The Home Rule Charter authorizes various city agencies, including the City Planning Commission, to create departmental regulations. When the Planning Commission adopts new regulations, any interested party can call for a public hearing on those regulations within 30 days of their adoption. If no hearing is called for, the regulations become law.
Because several witnesses felt that that timeline was too short, and there hadn’t been enough time for the public to review the proposed regulations, they asked the Commission to hold off on adopting. The Commission obliged, though it did adopt several sets of new regulations related to narrower matters like development on steep slopes and triggers for Civic Design Review.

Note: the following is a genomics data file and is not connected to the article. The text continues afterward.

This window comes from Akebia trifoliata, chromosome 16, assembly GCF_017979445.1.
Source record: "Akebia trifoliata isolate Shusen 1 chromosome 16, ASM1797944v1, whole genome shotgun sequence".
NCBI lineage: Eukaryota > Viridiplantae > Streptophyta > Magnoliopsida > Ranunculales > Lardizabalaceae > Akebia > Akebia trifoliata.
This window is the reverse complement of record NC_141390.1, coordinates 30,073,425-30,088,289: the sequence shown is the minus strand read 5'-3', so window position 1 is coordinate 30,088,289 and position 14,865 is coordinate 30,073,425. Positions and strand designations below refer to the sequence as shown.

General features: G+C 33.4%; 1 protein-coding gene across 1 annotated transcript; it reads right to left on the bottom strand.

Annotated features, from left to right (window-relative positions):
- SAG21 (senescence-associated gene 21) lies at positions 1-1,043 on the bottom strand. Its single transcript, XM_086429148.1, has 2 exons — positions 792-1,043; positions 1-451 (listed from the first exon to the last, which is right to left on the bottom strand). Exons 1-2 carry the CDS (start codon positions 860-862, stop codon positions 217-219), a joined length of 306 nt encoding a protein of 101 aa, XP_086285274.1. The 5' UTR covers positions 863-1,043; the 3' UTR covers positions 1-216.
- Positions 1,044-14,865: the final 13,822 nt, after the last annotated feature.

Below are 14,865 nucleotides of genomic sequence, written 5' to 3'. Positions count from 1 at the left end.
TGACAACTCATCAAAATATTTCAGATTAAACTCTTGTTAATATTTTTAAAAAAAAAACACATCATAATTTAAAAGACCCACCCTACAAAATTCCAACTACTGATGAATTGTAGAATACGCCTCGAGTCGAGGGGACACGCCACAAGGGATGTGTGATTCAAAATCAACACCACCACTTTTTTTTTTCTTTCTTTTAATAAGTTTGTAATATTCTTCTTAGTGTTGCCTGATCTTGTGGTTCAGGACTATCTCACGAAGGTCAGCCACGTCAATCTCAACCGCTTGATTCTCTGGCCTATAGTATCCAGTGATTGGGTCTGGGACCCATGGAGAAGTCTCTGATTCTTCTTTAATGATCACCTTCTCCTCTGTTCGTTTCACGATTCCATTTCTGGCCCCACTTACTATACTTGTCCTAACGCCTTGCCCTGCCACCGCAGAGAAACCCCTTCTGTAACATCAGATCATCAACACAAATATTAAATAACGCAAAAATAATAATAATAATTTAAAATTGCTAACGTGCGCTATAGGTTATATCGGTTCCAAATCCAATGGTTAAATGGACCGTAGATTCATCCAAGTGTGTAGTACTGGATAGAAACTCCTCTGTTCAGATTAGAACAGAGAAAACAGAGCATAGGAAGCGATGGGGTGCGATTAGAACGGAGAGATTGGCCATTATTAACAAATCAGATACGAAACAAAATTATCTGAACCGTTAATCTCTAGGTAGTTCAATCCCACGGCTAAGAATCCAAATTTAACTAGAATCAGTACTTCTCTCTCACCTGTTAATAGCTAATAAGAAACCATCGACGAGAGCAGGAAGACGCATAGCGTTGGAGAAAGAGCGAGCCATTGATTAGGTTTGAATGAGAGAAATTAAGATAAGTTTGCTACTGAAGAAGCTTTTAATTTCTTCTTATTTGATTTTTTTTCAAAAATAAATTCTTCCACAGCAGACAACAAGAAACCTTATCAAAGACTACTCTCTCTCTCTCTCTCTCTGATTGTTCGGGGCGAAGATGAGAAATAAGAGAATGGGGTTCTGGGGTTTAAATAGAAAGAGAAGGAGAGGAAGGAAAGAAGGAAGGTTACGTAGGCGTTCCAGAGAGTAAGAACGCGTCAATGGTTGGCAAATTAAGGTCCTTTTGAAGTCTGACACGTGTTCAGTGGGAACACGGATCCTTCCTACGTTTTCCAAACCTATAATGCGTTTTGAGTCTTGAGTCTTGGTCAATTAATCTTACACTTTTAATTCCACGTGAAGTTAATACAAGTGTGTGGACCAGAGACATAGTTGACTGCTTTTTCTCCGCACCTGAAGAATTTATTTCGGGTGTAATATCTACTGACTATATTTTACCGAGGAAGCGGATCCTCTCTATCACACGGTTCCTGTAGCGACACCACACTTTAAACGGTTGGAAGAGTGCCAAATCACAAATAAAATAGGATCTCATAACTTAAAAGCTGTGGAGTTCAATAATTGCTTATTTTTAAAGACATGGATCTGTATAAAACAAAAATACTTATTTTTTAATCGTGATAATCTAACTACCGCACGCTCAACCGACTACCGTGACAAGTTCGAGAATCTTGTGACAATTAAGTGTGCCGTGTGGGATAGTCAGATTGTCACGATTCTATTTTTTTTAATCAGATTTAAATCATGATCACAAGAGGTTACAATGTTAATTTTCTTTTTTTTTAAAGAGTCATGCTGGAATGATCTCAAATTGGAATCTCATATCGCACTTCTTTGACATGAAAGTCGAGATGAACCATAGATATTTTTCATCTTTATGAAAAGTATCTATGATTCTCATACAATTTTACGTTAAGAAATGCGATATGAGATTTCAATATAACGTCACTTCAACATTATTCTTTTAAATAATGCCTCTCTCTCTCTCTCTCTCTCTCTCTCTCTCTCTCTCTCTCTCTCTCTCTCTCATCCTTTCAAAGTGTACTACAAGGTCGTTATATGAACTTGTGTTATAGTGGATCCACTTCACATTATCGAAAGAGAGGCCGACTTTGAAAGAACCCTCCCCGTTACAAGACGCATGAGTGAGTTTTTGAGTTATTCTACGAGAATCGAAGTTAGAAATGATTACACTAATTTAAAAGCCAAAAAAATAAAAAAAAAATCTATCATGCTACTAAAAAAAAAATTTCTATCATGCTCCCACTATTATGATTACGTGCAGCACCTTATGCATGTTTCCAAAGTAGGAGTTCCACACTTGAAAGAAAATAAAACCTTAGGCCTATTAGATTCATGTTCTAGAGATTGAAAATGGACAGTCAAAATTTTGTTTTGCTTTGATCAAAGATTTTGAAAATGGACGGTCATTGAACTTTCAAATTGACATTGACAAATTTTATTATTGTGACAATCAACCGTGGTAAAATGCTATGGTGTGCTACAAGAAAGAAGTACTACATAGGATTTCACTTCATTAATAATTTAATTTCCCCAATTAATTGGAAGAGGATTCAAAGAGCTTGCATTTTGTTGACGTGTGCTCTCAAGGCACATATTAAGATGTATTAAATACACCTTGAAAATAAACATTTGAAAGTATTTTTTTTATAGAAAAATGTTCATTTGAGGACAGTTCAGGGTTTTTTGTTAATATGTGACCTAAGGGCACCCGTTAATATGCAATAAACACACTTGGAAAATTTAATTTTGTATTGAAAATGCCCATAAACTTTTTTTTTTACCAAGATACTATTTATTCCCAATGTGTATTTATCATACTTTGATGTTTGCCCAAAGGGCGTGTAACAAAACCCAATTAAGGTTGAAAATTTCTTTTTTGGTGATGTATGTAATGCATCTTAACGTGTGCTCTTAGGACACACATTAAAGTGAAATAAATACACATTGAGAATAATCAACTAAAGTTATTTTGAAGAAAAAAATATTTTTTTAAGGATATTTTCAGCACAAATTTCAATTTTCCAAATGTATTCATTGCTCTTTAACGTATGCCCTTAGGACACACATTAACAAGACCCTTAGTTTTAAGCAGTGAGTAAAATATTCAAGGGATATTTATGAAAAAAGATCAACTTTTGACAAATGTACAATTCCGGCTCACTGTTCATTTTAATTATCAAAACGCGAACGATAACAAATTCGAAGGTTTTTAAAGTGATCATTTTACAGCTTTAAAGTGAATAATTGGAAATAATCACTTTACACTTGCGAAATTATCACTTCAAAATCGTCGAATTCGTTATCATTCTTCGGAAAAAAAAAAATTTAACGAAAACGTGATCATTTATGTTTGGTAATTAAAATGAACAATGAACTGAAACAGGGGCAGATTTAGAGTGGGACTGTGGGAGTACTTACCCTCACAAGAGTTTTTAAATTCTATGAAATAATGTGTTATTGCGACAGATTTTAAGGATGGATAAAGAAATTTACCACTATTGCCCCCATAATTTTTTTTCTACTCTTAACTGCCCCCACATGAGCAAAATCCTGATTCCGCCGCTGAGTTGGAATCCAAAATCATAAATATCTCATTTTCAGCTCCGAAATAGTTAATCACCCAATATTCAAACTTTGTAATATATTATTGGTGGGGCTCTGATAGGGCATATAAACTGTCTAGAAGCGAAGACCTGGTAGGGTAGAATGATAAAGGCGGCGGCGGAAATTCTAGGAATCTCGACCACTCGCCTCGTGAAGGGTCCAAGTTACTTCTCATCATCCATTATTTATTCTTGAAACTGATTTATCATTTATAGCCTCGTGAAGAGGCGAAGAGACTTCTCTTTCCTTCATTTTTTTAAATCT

Johnson’s bill will get a committee hearing in City Council. Assuming it passes, the question of establishing a code of conduct for RCOs will come back to the Planning Commission. Gary Jastrzab, the Commission’s director, said he wasn’t sure yet what kind of process the Commission follow to rewrite those regulations.
In the old days, before the city rewrote the zoning code, community groups met with developers on an ad hoc basis. They gained power by packing zoning board hearings and, by force of will if not by force of law, convincing the board to block or support development proposals. They were powerful because they had a Council member on their side, or they were powerless because they didn’t. They held public meetings and open elections, or they did their negotiating in private.
The zoning rewrite was meant to clarify everyone’s role in that process. There may still be some work to do.